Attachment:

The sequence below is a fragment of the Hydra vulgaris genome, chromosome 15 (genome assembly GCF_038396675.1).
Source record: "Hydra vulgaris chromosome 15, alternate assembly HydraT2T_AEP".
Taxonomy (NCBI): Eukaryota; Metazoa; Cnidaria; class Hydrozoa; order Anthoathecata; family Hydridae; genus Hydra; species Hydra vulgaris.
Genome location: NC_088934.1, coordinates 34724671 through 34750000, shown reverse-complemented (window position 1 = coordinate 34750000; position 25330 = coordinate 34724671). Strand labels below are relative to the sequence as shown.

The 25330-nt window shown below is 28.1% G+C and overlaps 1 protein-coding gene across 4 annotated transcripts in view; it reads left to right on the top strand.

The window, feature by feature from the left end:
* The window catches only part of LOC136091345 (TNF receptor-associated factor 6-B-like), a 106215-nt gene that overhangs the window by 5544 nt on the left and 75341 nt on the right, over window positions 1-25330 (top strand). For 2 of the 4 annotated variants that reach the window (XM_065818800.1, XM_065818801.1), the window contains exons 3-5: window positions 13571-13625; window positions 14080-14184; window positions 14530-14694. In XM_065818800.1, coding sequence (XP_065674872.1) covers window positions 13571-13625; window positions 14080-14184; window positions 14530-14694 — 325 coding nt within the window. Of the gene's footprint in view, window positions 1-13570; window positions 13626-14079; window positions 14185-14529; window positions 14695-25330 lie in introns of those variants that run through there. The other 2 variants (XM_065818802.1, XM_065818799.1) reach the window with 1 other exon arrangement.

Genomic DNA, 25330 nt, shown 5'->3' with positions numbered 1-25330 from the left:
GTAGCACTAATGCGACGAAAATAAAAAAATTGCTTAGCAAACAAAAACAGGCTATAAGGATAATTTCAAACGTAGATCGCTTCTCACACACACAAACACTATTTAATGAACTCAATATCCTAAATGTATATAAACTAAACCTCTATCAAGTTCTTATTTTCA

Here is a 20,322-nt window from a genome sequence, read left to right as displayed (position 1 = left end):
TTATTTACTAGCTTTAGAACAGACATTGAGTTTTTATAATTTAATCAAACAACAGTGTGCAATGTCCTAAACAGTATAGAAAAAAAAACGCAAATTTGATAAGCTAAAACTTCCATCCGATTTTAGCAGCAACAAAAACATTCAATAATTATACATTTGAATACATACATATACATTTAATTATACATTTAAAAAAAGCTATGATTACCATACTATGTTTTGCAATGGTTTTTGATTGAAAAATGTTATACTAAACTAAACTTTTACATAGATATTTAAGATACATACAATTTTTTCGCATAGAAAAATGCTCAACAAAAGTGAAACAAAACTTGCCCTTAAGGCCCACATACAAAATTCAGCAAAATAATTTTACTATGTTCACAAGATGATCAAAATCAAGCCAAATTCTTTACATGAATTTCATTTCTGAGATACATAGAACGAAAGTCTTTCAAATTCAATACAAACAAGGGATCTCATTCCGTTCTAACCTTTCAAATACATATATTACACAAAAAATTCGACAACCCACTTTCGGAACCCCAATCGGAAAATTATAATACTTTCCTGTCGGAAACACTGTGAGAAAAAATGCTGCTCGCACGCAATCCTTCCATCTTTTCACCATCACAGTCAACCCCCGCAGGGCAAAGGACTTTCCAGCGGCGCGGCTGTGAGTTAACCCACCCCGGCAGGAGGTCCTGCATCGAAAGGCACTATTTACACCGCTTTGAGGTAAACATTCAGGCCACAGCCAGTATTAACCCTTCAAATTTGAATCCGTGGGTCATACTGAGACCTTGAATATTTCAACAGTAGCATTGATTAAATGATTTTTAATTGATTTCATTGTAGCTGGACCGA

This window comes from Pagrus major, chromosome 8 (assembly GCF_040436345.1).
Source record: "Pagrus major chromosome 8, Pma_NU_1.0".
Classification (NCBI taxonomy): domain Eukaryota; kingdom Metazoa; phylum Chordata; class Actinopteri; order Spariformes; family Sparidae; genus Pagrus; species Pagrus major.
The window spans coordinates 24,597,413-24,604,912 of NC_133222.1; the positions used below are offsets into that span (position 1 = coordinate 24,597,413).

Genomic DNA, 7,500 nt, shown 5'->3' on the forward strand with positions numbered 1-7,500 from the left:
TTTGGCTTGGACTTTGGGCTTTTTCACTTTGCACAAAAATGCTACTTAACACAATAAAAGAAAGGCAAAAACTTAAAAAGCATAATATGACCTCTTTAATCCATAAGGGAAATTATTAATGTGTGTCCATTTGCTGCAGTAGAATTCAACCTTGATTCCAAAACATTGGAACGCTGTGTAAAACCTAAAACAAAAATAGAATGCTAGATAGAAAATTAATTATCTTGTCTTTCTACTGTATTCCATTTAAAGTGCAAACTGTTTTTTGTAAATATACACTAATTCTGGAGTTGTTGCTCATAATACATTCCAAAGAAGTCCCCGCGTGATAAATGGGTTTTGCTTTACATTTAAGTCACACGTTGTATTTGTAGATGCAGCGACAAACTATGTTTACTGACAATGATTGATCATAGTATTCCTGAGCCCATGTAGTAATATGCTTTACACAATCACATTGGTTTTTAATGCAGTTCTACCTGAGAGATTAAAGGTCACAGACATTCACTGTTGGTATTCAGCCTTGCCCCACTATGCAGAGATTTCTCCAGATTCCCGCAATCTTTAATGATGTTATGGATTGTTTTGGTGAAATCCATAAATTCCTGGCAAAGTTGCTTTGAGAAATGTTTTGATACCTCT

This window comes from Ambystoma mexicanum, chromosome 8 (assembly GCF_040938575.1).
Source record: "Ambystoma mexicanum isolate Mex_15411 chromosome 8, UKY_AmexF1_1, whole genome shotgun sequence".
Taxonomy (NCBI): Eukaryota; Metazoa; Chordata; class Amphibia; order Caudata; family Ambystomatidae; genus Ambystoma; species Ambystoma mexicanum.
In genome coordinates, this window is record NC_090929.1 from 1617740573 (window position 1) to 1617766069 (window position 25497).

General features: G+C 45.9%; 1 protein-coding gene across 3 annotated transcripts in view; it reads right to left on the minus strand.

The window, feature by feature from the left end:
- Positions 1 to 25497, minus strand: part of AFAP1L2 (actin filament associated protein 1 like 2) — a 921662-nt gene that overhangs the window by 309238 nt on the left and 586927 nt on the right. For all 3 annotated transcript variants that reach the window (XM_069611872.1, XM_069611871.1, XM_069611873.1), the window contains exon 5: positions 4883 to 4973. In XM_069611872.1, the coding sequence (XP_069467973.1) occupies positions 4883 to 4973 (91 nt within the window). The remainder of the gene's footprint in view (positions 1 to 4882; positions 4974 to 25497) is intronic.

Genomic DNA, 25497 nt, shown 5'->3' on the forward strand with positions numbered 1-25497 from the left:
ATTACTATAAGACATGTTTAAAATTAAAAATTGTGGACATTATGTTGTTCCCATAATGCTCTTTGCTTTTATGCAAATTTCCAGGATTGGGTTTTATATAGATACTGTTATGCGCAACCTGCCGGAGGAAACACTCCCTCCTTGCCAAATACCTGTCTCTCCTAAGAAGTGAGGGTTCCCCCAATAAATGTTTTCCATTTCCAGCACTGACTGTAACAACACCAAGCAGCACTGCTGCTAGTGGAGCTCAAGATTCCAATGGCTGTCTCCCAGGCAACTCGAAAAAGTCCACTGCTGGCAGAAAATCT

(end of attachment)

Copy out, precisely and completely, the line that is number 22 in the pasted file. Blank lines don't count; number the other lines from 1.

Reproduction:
General features: G+C 45.9%; 1 protein-coding gene across 3 annotated transcripts in view; it reads right to left on the minus strand.